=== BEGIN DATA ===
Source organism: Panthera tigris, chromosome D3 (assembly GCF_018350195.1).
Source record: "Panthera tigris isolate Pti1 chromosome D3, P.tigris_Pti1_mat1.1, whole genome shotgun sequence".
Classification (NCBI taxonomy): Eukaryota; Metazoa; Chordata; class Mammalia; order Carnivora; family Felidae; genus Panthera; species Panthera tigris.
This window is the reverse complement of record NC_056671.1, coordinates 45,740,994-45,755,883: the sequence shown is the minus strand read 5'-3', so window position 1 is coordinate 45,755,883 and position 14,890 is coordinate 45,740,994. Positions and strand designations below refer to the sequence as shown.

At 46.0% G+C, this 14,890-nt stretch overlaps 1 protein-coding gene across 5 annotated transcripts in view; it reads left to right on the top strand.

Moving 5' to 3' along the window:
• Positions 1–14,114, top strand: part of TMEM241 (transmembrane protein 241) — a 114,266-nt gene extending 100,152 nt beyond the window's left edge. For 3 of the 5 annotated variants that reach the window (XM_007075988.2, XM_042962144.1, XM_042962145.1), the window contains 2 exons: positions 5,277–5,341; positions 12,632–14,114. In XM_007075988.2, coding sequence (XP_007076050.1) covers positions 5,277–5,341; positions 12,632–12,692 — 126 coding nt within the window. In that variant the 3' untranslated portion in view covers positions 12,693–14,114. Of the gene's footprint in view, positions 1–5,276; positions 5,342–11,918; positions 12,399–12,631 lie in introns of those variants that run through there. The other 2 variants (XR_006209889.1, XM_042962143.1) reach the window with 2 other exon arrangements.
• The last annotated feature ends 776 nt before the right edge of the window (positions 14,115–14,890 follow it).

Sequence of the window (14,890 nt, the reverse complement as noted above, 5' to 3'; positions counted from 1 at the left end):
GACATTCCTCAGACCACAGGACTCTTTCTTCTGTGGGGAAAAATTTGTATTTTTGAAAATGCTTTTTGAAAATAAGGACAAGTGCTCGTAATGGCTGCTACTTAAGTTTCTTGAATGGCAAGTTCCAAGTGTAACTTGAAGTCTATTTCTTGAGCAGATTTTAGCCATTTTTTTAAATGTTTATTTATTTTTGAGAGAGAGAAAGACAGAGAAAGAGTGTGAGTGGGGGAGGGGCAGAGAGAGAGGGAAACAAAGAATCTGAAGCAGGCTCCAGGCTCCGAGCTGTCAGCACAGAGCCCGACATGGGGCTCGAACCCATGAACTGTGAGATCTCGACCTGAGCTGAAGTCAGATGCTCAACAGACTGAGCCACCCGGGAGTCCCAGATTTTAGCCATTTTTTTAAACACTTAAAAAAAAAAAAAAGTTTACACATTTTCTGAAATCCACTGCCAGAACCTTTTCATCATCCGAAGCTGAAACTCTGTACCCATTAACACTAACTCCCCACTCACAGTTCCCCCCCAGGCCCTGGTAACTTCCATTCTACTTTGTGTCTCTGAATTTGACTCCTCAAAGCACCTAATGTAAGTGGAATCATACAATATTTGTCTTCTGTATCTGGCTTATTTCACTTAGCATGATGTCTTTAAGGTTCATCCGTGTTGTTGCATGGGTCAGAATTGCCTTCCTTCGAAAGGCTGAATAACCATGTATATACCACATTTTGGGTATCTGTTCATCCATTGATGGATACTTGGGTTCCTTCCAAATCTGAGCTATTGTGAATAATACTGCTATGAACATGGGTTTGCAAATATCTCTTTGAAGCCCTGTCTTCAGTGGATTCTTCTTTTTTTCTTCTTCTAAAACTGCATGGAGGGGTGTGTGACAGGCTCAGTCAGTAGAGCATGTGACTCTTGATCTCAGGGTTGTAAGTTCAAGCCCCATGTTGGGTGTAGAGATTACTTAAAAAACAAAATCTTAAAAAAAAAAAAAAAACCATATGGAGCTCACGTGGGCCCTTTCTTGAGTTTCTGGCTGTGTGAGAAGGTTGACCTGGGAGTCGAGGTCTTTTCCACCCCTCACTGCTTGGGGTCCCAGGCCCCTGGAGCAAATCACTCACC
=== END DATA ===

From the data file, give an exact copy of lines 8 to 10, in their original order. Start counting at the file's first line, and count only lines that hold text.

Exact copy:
• The last annotated feature ends 776 nt before the right edge of the window (positions 14,115–14,890 follow it).

Sequence of the window (14,890 nt, the reverse complement as noted above, 5' to 3'; positions counted from 1 at the left end):
GACATTCCTCAGACCACAGGACTCTTTCTTCTGTGGGGAAAAATTTGTATTTTTGAAAATGCTTTTTGAAAATAAGGACAAGTGCTCGTAATGGCTGCTACTTAAGTTTCTTGAATGGCAAGTTCCAAGTGTAACTTGAAGTCTATTTCTTGAGCAGATTTTAGCCATTTTTTTAAATGTTTATTTATTTTTGAGAGAGAGAAAGACAGAGAAAGAGTGTGAGTGGGGGAGGGGCAGAGAGAGAGGGAAACAAAGAATCTGAAGCAGGCTCCAGGCTCCGAGCTGTCAGCACAGAGCCCGACATGGGGCTCGAACCCATGAACTGTGAGATCTCGACCTGAGCTGAAGTCAGATGCTCAACAGACTGAGCCACCCGGGAGTCCCAGATTTTAGCCATTTTTTTAAACACTTAAAAAAAAAAAAAAGTTTACACATTTTCTGAAATCCACTGCCAGAACCTTTTCATCATCCGAAGCTGAAACTCTGTACCCATTAACACTAACTCCCCACTCACAGTTCCCCCCCAGGCCCTGGTAACTTCCATTCTACTTTGTGTCTCTGAATTTGACTCCTCAAAGCACCTAATGTAAGTGGAATCATACAATATTTGTCTTCTGTATCTGGCTTATTTCACTTAGCATGATGTCTTTAAGGTTCATCCGTGTTGTTGCATGGGTCAGAATTGCCTTCCTTCGAAAGGCTGAATAACCATGTATATACCACATTTTGGGTATCTGTTCATCCATTGATGGATACTTGGGTTCCTTCCAAATCTGAGCTATTGTGAATAATACTGCTATGAACATGGGTTTGCAAATATCTCTTTGAAGCCCTGTCTTCAGTGGATTCTTCTTTTTTTCTTCTTCTAAAACTGCATGGAGGGGTGTGTGACAGGCTCAGTCAGTAGAGCATGTGACTCTTGATCTCAGGGTTGTAAGTTCAAGCCCCATGTTGGGTGTAGAGATTACTTAAAAAACAAAATCTTAAAAAAAAAAAAAAAACCATATGGAGCTCACGTGGGCCCTTTCTTGAGTTTCTGGCTGTGTGAGAAGGTTGACCTGGGAGTCGAGGTCTTTTCCACCCCTCACTGCTTGGGGTCCCAGGCCCCTGGAGCAAATCACTCACC